SHERIDAN — The Wyoming Department of Health announced a new campaign to combat prediabetes and diabetes by encouraging individuals to become better educated about warning signs for diabetes and encouraging healthy lifestyles.
The campaign, “Cowboy Up to Prevent,” provides awareness materials to health care professionals along with funding for organizations working on diabetes prevention and management programs, according to WYDOH.
The campaign goal is to decrease cases of Type 2 diabetes, heart disease and stroke in Wyoming. Debra Haar, nurse manager with Sheridan County Public Health, said she looks forward to integrating and applying the campaign goals to existing programs in Sheridan County.
About 11% of the adult population in Wyoming has diabetes and more than 35% have prediabetes, according to the American Diabetes Association.
More than 9% of Sheridan County adults reported being diagnosed with diabetes, according to the most recent data from the Wyoming Behavior Risk Factor Surveillance System.
The campaign is designed to help adults improve their health with confidence and motivation, learn skills to manage their condition and prevent new diabetes diagnoses, according to WYDOH.
Two and a half hours per week of physical activity and healthier eating can decrease body weight — Centers for Disease Control and Prevention lifestyle change programs cut the risk of developing Type 2 diabetes after 10 years by about one-third.
Compared to the CDC target for healthy people in 2020, Wyoming falls short in many areas of preventative care practice.
Data from 2015 shows nearly 70% of Wyoming adults with diabetes reported receiving two or more A1C blood tests in the past year, a few percentage points short of the CDC target.
About 15% fewer Wyoming adults with diabetes reported receiving a foot exam by a health care professional than the CDC’s target of 74.8%.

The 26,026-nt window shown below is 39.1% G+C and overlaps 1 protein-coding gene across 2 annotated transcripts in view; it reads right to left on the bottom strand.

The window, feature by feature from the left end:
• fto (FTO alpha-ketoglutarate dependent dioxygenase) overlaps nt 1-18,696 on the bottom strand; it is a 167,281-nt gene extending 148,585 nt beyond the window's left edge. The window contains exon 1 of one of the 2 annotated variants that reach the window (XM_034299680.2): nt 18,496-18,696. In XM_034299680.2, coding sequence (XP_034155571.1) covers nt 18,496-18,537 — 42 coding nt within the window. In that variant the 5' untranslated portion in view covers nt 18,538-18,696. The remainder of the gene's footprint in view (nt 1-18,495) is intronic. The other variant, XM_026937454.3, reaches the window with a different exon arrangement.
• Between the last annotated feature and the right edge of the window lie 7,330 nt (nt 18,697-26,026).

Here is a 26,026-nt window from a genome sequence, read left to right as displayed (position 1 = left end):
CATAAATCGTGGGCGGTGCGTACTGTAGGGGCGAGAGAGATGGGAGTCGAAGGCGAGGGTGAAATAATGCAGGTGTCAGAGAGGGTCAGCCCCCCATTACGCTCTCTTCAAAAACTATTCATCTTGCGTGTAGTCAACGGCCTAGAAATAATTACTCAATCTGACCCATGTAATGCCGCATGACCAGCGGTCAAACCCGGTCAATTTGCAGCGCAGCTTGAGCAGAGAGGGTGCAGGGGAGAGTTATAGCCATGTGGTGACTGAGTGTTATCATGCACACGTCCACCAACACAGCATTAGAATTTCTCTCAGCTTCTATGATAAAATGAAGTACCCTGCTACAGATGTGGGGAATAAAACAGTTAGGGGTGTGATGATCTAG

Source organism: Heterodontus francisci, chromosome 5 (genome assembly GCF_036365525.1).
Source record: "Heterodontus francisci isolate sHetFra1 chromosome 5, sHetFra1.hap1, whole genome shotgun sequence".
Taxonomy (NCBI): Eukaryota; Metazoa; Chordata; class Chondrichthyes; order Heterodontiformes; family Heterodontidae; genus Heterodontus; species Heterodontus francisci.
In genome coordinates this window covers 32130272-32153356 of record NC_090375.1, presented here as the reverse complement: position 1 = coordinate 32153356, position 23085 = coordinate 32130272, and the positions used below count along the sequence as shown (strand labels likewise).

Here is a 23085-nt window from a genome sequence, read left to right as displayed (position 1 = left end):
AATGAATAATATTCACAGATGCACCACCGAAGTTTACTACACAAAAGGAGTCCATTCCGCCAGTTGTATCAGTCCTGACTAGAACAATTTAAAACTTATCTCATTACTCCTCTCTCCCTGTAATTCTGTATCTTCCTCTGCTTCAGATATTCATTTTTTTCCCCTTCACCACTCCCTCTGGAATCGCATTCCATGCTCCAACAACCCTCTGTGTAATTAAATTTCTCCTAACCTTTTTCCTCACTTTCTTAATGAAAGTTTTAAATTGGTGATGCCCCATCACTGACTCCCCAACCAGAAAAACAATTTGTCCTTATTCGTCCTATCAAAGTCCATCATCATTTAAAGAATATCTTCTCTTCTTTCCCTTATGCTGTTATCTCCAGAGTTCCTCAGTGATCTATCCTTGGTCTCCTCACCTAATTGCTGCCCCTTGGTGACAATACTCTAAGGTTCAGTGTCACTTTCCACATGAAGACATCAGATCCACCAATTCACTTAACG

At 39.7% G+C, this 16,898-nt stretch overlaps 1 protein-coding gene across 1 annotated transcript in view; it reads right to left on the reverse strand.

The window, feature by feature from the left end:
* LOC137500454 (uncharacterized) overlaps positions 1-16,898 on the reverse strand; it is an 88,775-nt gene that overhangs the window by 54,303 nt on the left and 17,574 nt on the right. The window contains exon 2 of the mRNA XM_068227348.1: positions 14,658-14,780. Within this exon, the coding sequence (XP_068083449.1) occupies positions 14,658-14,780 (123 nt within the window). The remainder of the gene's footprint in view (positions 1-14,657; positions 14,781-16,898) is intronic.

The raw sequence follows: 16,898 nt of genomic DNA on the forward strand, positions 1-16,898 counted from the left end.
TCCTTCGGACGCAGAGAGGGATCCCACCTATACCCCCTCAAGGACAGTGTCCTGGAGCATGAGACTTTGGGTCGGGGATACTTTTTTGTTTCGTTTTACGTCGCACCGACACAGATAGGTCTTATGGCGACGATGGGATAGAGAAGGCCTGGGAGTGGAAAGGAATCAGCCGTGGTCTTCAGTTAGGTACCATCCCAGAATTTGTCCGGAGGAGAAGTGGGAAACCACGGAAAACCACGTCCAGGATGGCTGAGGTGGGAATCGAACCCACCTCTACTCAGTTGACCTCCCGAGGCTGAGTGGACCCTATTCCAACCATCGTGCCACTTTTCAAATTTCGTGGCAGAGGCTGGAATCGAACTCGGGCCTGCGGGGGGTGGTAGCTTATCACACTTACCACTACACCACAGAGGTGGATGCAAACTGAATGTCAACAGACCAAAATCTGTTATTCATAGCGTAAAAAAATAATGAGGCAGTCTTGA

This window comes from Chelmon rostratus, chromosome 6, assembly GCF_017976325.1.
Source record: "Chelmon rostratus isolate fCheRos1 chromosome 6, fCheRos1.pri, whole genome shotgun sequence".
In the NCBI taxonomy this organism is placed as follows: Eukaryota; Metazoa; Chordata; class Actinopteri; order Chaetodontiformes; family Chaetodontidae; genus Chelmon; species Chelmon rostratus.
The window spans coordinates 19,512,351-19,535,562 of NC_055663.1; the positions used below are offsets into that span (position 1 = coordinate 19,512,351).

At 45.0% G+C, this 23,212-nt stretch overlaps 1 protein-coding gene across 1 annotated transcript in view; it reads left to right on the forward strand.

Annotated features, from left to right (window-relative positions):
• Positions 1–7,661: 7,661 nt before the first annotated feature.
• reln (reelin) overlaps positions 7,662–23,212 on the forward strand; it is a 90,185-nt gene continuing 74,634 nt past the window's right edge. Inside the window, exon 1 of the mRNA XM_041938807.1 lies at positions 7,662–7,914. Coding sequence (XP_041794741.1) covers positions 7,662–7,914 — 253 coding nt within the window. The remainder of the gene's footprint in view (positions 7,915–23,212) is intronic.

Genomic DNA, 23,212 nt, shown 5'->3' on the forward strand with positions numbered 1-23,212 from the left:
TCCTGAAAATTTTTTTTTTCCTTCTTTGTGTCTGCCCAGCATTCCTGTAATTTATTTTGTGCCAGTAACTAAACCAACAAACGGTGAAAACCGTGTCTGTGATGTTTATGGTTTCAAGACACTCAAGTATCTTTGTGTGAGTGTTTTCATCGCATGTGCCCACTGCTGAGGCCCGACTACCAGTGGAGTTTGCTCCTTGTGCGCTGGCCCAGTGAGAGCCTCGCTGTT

People with diabetes who have a lack of feeling in their feet may be unaware of a foot injury and have a more difficult time healing, Haar said.
Ten percent fewer adults reported attending a self-management class than the target and about 5% fewer reported daily self-monitoring of blood glucose.
Each of these are important prevention methods along with annual visits to a physician, Haar said. An A1C blood test provides information a doctor can use to develop a dietary or medical management plan with a patient, she said.
Regular visits can help explain symptoms and empower patients with the information they need to manage their health, Haar said.
Wyoming reported a slightly higher percentage of adults with diabetes who had received a dilated eye exam in the past year, about two percentage points above the target.
Early treatment for prediabetes can return blood sugar levels to normal, according to the ADA. CDC-recognized programs promote lifestyle changes that are intended to reverse or delay the onset of Type 2 diabetes.
People with prediabetes can reduce their risk of developing Type 2 diabetes by more than half with these programs and by almost three-quarters for those older than 60, according to WYDOH.
The most important thing for a person with diabetes to do is remain educated and informed about their condition, Haar said. Independent research, prevention education and community resources can all be useful tools for managing one’s health.